On Wednesday, I hosted a discussion with former secretary of defense Ashton Carter, who is now the director of the Belfer Center for Science and International Affairs at the Harvard Kennedy School. The conversation was part of WIRED’s CES programming, which tackled the biggest trends that will shape 2021, from medicine to autonomous driving to defense. We took questions from viewers in real time. The conversation has been lightly edited for clarity.


Nicholas Thompson: You’ve had an incredible 35-year career in the US government and in the private sector, working for Republicans and Democrats, always trying to identify what the most important issue of our time is, the smartest solutions to it, and the fairest ways to think about it.

When you were secretary of defense, you had a very rational policy that in every kill decision, a human would have to be involved. So if there were an artificial intelligence weapon, it could not make a decision to fire from a drone. And the question I’ve been wondering about is whether that justification remains the same for defensive weapons. You can imagine a future missile defense system that can more accurately than a human identify that there is a missile incoming, more accurately than a human aim the response, and more quickly than a human make the decision. Do we need to have humans in the loop in defensive situations as well as offensive situations?

Ash Carter: Well, defense is easier in the moral sense than offense. No question about it. By the way, Nick, you used the phrase “person in the loop.” I don’t think that’s really practical. It’s not literally possible, and hasn’t been for quite some time, to have a human in the decision loop. What you’re talking about instead, or we’re both talking about, is how do you make sure that there is moral judgment involved in the use of AI? Or, said differently, if something goes wrong, what’s your excuse? You stand before a judge, you stand before your shareholders, you stand before the press, and how do you explain that something wrong was not a crime or a sin? And so let’s be very practical about that.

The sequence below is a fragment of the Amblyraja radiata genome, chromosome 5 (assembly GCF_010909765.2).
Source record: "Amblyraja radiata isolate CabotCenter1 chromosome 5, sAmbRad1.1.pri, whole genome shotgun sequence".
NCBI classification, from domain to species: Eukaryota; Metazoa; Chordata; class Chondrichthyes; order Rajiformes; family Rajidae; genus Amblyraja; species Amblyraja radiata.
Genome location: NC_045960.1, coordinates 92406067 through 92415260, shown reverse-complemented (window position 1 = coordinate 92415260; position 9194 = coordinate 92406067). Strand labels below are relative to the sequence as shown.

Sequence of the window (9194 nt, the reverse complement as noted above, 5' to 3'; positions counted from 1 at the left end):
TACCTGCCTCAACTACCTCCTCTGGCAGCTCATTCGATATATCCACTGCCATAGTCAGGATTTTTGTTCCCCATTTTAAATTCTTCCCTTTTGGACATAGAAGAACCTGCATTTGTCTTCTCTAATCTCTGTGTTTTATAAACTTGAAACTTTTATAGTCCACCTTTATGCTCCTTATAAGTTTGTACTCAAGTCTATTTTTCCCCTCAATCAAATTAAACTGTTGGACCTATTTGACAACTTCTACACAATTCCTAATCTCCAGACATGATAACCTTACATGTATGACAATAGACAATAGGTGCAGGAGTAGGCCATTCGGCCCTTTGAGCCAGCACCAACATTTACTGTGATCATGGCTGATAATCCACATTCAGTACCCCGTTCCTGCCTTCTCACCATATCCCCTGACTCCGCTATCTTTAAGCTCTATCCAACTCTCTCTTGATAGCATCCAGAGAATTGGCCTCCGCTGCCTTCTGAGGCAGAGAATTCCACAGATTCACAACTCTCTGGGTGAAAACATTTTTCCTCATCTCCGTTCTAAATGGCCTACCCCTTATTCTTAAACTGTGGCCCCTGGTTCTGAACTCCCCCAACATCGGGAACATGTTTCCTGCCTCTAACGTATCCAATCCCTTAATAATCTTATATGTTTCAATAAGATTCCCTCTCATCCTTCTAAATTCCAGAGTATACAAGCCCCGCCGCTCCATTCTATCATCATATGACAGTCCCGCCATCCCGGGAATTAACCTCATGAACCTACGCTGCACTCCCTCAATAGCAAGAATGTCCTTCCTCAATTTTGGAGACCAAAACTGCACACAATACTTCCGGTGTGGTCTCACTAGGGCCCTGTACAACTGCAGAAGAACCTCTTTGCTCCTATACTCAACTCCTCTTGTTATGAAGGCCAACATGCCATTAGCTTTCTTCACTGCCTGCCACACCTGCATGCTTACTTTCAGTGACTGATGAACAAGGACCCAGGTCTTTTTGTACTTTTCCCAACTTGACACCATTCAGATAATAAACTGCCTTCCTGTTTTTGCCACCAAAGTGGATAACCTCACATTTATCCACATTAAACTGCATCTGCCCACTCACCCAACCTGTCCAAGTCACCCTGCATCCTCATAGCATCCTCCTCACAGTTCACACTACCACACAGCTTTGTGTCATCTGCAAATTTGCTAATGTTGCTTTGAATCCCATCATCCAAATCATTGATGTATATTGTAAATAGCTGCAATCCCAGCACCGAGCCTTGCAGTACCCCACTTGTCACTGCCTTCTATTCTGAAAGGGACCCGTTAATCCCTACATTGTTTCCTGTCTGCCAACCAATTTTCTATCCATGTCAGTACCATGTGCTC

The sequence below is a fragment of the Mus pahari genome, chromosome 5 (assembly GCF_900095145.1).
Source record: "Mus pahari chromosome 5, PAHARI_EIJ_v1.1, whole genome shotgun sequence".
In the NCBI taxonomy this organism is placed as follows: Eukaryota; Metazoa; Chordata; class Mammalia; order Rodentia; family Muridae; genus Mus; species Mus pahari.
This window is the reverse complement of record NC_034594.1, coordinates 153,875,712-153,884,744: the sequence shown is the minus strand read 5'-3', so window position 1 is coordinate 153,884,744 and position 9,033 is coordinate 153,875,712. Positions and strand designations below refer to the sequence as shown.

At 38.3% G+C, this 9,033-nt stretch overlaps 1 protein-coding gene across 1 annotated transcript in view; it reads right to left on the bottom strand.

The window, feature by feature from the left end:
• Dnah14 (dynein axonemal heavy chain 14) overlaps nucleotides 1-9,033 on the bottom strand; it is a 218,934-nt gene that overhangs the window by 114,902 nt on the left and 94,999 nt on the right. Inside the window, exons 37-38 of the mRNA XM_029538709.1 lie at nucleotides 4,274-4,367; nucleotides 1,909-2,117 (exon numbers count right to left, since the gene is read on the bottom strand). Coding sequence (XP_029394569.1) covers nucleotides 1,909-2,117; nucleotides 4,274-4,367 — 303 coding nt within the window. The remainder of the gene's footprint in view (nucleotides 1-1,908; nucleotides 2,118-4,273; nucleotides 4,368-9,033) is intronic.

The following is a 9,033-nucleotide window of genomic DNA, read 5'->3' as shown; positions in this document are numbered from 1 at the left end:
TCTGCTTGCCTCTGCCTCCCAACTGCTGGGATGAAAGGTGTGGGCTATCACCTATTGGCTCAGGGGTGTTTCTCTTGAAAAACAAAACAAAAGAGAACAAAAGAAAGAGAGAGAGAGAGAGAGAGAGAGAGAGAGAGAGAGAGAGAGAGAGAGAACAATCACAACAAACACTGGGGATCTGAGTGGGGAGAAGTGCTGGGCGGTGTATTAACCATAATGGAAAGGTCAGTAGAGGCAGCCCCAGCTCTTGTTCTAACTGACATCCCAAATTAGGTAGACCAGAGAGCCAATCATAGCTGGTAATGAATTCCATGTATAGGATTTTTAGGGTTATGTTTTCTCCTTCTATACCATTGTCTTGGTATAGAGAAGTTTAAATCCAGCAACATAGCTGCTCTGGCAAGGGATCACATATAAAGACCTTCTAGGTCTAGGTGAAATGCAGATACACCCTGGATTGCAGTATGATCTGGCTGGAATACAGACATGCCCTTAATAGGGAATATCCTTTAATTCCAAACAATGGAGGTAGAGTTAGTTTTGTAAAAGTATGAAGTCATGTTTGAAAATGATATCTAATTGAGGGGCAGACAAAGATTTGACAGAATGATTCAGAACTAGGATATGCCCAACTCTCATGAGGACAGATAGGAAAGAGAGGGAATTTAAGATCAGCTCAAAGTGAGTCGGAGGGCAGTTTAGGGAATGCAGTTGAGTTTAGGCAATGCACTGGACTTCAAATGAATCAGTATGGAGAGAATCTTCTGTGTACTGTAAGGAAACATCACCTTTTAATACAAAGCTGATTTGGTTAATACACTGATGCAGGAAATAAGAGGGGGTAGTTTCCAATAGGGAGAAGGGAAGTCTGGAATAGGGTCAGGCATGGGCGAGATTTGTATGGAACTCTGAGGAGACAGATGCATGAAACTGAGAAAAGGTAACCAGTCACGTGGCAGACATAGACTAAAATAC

If you’re selling ads, of course, it doesn’t matter that much. OK, I pitched an ad to somebody who didn’t buy anything—type-one error. Or I failed to pitch an ad to somebody who might have bought something—type-two error. Not a big deal. But when it comes to national security, use of force or law enforcement, or delivery of medical care, these are much too grave for that.

Now, within defense, offense is the most somber responsibility, and defense less so. For example, nuclear command and control is heavily human-loaded, starting with the president of the United States. I, as secretary of defense, had no authority, and the people below me had no authority. And to the extent it is possible, we’re dis-enabled from launching nuclear weapons. We required a code from the president. I carried a code myself which would authenticate me, because that’s the gravest act of all.

A simpler case is launching an interceptor missile at an incoming missile. Now, if that goes wrong or you do it by mistake, a missile goes up in the air and explodes and you wasted some money, and it’s embarrassing, but there’s no loss of life. That decision the president delegated to me, and I in turn delegated it to the commander of the United States Northern Command, General Lori Robinson. And it was OK that it went down to a lower echelon, because it’s a less grave act. In between is the authority to shoot down an airliner, which is grave also, but the president did delegate that to the secretary of defense, so that was kind of an in-betweener, and I bore that on my shoulder every day. And you’d be surprised how many times that happens, where an airplane goes off course, the radio’s not working, it’s heading for the US Capitol, and that’s a no-win situation. So it does depend.



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